In other words, what level of pest damage to their woodies will your clients accept? Does it matter where the plants are on their landscapes? Just because you find some pests does not necessarily mean that a treatment is warranted. Of course, there are instances where the best option is to treat preventatively or at the first sign of pest damage that, in your experience, could be the precursor to a full-blown infestation that would threaten the beauty and health of the plant. Knowing this and acting appropriately distinguishes you as a professional and separates you from pretenders and fly-by-night operators.

Aesthetics matter

Unlike agricultural crops where the main consideration for implementing pest management strategies is economic, the main consideration in managing pests on your clients' woody ornamentals is weighted more to protecting and preserving their aesthetic value. This is especially true if they are prized specimen plants in highly visible areas of customers' landscapes.

Admittedly, it's a tall order even for a knowledgeable pro like you, to design a one-size-fits-all pest management program for a landscape that contains many different species and cultivars of woody plants. Pests may affect each species or variety differently. This is a good segue into some common and valuable cultural practices to lessen the likelihood of serious pest pressure.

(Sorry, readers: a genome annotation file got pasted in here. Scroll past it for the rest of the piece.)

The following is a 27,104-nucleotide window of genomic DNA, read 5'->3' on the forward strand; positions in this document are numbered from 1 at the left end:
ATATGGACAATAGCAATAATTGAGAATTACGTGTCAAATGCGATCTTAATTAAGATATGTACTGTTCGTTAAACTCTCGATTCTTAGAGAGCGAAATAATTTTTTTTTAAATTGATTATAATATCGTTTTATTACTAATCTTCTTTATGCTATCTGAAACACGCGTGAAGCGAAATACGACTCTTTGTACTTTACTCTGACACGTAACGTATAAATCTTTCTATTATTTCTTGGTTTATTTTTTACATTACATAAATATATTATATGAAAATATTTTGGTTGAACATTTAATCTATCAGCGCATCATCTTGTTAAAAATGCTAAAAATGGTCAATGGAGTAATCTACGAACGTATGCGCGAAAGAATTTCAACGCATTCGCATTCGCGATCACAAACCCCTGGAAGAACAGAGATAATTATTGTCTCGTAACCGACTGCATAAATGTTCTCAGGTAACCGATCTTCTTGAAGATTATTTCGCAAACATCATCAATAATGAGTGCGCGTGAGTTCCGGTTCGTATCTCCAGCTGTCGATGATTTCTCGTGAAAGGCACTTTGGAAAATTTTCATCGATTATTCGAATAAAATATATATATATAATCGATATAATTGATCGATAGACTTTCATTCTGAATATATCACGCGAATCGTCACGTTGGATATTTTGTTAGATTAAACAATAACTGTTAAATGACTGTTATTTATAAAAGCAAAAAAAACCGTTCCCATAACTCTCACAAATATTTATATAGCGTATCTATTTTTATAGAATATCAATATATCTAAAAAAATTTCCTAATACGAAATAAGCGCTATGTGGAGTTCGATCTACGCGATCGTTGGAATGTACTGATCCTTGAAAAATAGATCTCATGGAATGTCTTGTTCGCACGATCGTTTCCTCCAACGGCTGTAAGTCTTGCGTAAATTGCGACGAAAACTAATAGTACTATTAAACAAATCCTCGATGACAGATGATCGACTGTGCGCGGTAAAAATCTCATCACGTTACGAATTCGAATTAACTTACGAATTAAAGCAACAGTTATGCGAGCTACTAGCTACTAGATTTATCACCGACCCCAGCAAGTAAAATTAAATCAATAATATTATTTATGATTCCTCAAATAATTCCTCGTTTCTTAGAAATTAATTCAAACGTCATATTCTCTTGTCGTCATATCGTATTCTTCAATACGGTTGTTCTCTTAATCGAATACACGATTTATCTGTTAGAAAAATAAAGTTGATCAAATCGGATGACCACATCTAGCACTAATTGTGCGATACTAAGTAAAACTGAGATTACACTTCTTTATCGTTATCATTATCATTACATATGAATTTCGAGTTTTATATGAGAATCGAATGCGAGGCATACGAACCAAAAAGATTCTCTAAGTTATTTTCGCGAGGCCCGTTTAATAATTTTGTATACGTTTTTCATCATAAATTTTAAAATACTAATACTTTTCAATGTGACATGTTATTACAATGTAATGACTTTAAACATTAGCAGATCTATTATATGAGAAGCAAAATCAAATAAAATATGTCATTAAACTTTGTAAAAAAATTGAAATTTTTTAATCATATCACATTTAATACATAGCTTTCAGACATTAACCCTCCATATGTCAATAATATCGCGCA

Remember when your mom taught you to wash your hands and insisted that you do so? Good sanitation is a good practice recommended for woody ornamentals, too. It helps prevent ornamental-damaging health issues, including pest damage. Good sanitation includes pruning dead limbs and raking up dead leaves and other debris where pests overwinter or lurk.

Almost certainly there will be cases where whatever action you take your client will lose a beloved and prized woody. Plants, like people, weaken and die due to a variety of conditions: diseases, pests and, alas, old age, to name just a few. Whatever the ailment and whatever treatment you attempt they perish before their time. It could be they were sited in an unfavorable (to them at least) location on a property. Or, perhaps, they were of a species and variety known to be susceptible to particular pests or ailments. Or, in the case of the introduction of an invasive species such as the emerald ash borer, they succumbed when a new killer arrived in your neighborhood.

In these cases, the best course of action is to explain the reason(s) responsible for the plants' demise and suggest a more appropriate and more pest-resistant species or variety to replace them.

Of course, this isn't a bad time to suggest a landscape renovation featuring the latest, improved, more attractive ornamentals. Your clients count on you to keep their landscapes and lawns healthy and attractive. You're the professional; it's your responsibility

Ron Hall is editor-in-chief of Turf magazine. He has been reporting on the green industry for the past 29 years. Comment on the article or contact him rhall@mrpllc.com.